Remita: Reps accuse Accountant General, CBN of complicity in payment of N15bn

Elizabeth AtimeMarch 29, 20244 min

The payment of N15 billion to Remita from the OAGF from 2016 to 2018 is questionable. The OAGF paid the money without an approved agreement or contract.

CBN ways and means

The House of Representatives Public Accounts Committee (PAC) has accused the Central Bank of Nigeria (CBN) and Commercial Banks of complicity in the sharing of the N15 billion remittance. 

Similarly, the lawmakers lampooned the Office of the Accountant General for the Federation (OAGF) for payments of N15 billion to Remita which was done illegal without due process. 

The Chairman of PAC, Rep. Bamidele Salam (PDP, Osun), made the allegations while engaging with the Office of the Accountant General at the resumed investigative hearing on revenue leakages on Thursday. 

According to the Chairman, “Remita is a payment solution that helps individuals and businesses make and receive payment, pay bills and manage their finances.’’

In his explanation, Rep. Salam said that the payment of N15 billion to Remita from the OAGF from 2016 to 2018 was questionable, adding that the OAGF paid the money without an approved agreement or contract. 

 He said, “The money is an illegal payment; there was no budget provision, so where did they source the money from?” the chairman queried. 

“The CBN also shared in the money. The money is an illegal payment; there was no budget provision, so where did they source the money from?” 

According to him, for instance, if someone pays N150,00 as a remitter, you will now pay a 7.5 per cent Value-Added Tax (VAT) in addition to it.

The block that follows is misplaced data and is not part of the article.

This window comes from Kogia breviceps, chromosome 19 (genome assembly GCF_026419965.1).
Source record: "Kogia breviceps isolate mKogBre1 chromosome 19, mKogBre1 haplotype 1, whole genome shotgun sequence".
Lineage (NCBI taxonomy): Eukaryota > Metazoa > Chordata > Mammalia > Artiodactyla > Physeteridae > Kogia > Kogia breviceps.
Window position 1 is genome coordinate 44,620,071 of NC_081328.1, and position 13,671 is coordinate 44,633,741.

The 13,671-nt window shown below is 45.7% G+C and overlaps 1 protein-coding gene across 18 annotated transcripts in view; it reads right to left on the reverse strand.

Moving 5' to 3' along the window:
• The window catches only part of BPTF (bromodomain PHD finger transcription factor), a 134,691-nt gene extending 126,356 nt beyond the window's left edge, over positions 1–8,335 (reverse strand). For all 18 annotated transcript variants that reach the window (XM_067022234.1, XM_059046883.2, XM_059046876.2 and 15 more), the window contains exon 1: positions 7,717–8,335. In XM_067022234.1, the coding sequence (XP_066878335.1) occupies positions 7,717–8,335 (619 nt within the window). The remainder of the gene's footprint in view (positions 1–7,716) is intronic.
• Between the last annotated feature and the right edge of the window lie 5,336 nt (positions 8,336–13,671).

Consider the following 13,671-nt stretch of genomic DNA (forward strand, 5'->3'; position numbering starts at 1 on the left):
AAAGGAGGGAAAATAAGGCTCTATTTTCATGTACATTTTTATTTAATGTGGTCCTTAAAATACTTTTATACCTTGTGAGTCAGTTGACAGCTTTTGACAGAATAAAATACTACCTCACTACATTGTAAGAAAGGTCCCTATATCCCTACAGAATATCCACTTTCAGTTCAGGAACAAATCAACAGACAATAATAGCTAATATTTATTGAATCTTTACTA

“Ordinarily, that whole sum of VAT ought to go to the Federal Inland Revenue Service (FIRS), but what they are doing in this transaction is that they will now add that VAT to the N150,00.

“They will add it up, gather the money together, and take it to the CBN,” he alleged. 

He said, “System Spec and Remitta, both collecting revenue for the federal government, will share 50 per cent, while the banks and the CBN will also have their share.”

Rep. Bamidele also queried, “I am very sure that hundreds of billions of naira will be the VAT component that was not remitted to FIRS. Now Remita is saying that each of those collecting the money will come and calculate the money that has been shared into shreds. Now, how do we track this kind of money?” he asked. 

Director of Banking Services, CBN, Mr Ahmed Abdullahi in his explanation said they deemed it fit to source for an alternative way of remitting revenue, and Remita and System Spec were selected because they had been rendering similar services to banks. 

According to him, Remita was engaged in 2011 and operations commenced in 2012 with system module names. The CBN only finalised the transaction.

Again, he noted that the fees charged under the Treasury Single Account (TSA) were in line with the structure of banking. The volume of revenue collection that passed through Remita was N86 million.

Mr Oyewole Adewale, Chief Accountant, TSA Department, representing the Accountant General for the Federation, accused the CBN of not honouring its letters to reconcile the revenue accrued to the country through TSA.

He said the OAGF had developed a system where all revenue generated by the Ministries of Departments and Agencies of Government (MDAs) could now be monitored without any interference.

Mr Aderemi Atanda, Director, Remita Payment Services Ltd., while reading the summary of the TSA collection record, said that 10, 20, and 50 per cent were shared among CBN, commercial banks, and Remitta.

He said that collections are usually not static, adding that they vary. 

“In 2015–2016, it was N4.2 million, and the fee paid was N8.5 billion; in 2016, N1.3 billion was paid.” 

Elizabeth Atime

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